The Niagara Community Foundation: Making a Difference
Liz Palmieri has helped a lot of money go out the door in the last 10 years. The Niagara Community Foundation’s executive director since Day 1, Palmieri says more than $3 million has been granted to support a vast range of local projects everything from health and education to arts, heritage, recreation and community services. Some of the cheques have been large, some of them not so large.
But it’s the little ones she remembers most.
“When you hear the stories, it’s remarkable. The big ones are important, of course, but the little ones you wonder how they make an impact, but they do. A grant beneficiary comes in and talks to the board about the money. “We gave $500 to Niagara Child and Youth Services, which deals with children’s mental health issues. Why do they need $500 from us?
“Well, we gave them money for a camera for their art therapist. What they do is document the progress of a child’s therapy through their art. And they create a photo journal of the art that they can refer to. At the end of the therapy they give the child a photo journal of the progress, and it does a world of good.”
Then there was the time the Foundation donated $500 for an outdoor classroom for the Eco Club at Parliament Oak School in Niagara-on-the-Lake.
“It’s right in the general area where the first parliament in Canada met. When the club advisor called the whole classroom was there and you could hear them all cheer when they heard that they got the money. It makes you feel good, that’s for sure. You know you are making a difference.”
And that is the bottom line for the Niagara Community Foundation- making a difference.
The idea for the Foundation was hatched in 1999 by Niagara Falls businessman and philanthropist Frank Branscombe, and former Niagara Region chairwoman Debbie Zimmerman. Their concept of a region-wide agency was quite revolutionary for its day.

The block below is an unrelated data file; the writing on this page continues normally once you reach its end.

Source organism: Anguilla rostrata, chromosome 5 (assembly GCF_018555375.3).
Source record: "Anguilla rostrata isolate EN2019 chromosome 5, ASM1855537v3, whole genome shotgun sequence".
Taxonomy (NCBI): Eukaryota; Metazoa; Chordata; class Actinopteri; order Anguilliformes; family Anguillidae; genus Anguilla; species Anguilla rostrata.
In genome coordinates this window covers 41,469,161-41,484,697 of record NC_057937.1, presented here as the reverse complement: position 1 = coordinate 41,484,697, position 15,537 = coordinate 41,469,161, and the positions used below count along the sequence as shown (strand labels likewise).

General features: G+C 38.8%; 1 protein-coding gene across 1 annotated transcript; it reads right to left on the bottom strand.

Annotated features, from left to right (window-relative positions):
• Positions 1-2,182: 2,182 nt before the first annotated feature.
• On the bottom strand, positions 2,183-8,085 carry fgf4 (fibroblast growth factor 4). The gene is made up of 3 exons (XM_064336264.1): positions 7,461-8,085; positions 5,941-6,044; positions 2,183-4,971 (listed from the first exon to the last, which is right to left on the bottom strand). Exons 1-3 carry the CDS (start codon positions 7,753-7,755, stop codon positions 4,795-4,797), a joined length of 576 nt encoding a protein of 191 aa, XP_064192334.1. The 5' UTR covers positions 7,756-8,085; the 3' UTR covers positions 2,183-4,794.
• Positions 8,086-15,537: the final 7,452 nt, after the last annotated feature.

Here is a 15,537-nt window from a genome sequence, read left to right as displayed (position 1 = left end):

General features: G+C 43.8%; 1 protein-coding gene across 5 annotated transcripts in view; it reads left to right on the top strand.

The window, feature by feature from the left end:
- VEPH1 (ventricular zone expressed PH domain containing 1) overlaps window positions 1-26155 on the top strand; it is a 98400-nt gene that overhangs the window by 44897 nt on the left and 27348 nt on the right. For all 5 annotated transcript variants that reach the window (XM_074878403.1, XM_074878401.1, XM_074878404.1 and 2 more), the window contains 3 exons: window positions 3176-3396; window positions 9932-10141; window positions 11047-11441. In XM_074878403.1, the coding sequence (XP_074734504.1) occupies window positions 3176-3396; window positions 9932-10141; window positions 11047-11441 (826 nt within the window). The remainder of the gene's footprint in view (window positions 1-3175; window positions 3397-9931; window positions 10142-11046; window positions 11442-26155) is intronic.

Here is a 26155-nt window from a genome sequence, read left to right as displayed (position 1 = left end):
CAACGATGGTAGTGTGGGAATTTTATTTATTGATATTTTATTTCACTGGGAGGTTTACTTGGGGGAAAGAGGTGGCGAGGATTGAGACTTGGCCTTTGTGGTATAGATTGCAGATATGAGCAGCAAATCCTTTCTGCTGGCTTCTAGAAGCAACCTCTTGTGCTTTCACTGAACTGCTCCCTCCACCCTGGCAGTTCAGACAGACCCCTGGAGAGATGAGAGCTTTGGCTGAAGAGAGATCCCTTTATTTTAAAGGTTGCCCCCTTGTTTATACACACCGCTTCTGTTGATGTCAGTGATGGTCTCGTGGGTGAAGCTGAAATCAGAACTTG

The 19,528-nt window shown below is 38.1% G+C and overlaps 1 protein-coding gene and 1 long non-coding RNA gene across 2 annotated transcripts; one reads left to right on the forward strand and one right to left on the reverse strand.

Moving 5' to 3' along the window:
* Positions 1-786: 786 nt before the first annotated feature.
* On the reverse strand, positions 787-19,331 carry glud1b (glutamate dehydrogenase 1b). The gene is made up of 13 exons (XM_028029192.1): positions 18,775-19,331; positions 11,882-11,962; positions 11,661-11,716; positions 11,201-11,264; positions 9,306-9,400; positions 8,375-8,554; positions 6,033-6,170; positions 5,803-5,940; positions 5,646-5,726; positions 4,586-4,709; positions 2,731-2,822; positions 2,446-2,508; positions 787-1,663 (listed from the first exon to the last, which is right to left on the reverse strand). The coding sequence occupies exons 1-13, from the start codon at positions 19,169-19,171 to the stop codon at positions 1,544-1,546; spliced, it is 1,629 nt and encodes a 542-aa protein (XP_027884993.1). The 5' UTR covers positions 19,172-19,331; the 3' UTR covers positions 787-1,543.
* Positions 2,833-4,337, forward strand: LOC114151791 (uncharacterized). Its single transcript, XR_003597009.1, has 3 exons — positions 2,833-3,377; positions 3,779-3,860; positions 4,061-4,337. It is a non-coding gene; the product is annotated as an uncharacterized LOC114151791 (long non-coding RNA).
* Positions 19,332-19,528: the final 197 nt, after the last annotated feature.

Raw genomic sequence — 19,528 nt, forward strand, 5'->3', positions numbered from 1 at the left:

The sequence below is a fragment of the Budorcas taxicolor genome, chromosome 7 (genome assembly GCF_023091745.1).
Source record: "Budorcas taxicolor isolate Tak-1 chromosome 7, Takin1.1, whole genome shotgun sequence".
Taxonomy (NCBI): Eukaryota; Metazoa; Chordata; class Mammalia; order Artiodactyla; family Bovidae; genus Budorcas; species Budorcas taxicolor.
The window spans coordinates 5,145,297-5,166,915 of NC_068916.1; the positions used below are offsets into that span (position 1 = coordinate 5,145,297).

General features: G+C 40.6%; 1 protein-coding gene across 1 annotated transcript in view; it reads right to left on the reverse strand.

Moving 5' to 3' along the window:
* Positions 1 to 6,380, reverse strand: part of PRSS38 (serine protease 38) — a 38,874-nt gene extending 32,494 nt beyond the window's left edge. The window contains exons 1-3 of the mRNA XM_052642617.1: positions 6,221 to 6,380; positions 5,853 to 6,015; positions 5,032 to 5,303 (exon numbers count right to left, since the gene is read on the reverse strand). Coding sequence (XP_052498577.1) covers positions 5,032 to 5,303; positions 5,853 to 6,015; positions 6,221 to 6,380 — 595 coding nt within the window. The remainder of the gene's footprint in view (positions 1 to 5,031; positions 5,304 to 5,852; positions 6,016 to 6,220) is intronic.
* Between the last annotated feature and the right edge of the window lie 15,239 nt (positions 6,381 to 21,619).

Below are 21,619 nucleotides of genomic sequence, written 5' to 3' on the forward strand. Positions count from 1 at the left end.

“Every other foundation was largely dedicated to one city,” Palmieri says. “The notion that you could do one for a whole region had never been attempted before.”
At least not that anyone knew of in Canada. In Maine, there was a foundation dedicated to the entire state, which led the local steering committee to believe it could work in Niagara. Today, the Niagara Community Foundation is held up as an example for others to follow.
“The initial indicators of success were having enough money in the bank to get through those first few years, to hire a full-time professional staff person from the get-go, and to have a couple of bigger gifts to do the public launch.”
The Foundation got off the ground with $100,000 from members of the Branscombe family and another $100,000 from the Niagara Credit Union. Then there was another $250,000 in operational support, donated office space on Queen Street in St. Catharines and gifts of office equipment, supplies and furnishing. The first six grants in 2001 were for less than $10,000 shared by six groups. It’s come a ways since then, granting more than $500,000 last year. The Foundation has raised $16 million, most of which is held in endowments. The largest gift was $1.7 million to fund local charities.
“We’re always looking five years out in terms of operating support and growing the endowment. We know we can do better. We’re always trying to increasing the impact, and now we want to concentrate on letting people know what we are doing with our grants because we now have stories to tell both in terms of donors and recipients.”
Palmieri first got involved with the Niagara Foundation as a volunteer while working with the Niagara College Foundation. She finds the work uplifting and rewarding.
“Why Am I still here? To keep helping make a difference. It’s great when you get to talk to people about what they want to do for their community.
“The whole notion of creating a community-wide legacy fund is a really nice option. Capital campaigns are important, ongoing donations to charity are important. This is a different way that people can support those charities that are important to them, and continue to support them when they are no longer here.”
You can learn more about giving to the Foundation or applying for grants by going to www.niagaracommunityfoundation.org.